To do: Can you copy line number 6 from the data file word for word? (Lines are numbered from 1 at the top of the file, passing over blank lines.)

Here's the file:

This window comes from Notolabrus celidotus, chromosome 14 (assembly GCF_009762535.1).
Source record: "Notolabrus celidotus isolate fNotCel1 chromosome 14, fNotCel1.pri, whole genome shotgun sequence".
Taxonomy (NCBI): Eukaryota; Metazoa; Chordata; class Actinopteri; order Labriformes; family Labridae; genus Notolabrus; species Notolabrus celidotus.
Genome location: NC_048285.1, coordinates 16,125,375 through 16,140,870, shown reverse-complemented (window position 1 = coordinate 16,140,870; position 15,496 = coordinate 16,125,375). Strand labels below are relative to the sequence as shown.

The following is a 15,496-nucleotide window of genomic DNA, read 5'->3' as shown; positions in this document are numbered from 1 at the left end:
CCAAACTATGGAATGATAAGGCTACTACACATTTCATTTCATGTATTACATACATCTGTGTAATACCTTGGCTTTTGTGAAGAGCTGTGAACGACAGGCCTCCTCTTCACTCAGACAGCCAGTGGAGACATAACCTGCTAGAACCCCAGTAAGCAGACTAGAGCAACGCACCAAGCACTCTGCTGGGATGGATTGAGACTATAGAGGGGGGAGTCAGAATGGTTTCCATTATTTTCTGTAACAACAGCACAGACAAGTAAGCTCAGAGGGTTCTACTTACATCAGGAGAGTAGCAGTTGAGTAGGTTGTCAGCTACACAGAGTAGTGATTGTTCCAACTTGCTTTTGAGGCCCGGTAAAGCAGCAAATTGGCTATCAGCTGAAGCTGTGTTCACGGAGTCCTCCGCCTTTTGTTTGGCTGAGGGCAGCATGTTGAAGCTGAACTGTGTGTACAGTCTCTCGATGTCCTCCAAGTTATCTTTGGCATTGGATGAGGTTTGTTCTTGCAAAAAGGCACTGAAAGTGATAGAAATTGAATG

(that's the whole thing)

CCAAACTATGGAATGATAAGGCTACTACACATTTCATTTCATGTATTACATACATCTGTGTAATACCTTGGCTTTTGTGAAGAGCTGTGAACGACAGGCCTCCTCTTCACTCAGACAGCCAGTGGAGACATAACCTGCTAGAACCCCAGTAAGCAGACTAGAGCAACGCACCAAGCACTCTGCTGGGATGGATTGAGACTATAGAGGGGGGAGTCAGAATGGTTTCCATTATTTTCTGTAACAACAGCACAGACAAGTAAGCTCAGAGGGTTCTACTTACATCAGGAGAGTAGCAGTTGAGTAGGTTGTCAGCTACACAGAGTAGTGATTGTTCCAACTTGCTTTTGAGGCCCGGTAAAGCAGCAAATTGGCTATCAGCTGAAGCTGTGTTCACGGAGTCCTCCGCCTTTTGTTTGGCTGAGGGCAGCATGTTGAAGCTGAACTGTGTGTACAGTCTCTCGATGTCCTCCAAGTTATCTTTGGCATTGGATGAGGTTTGTTCTTGCAAAAAGGCACTGAAAGTGATAGAAATTGAATG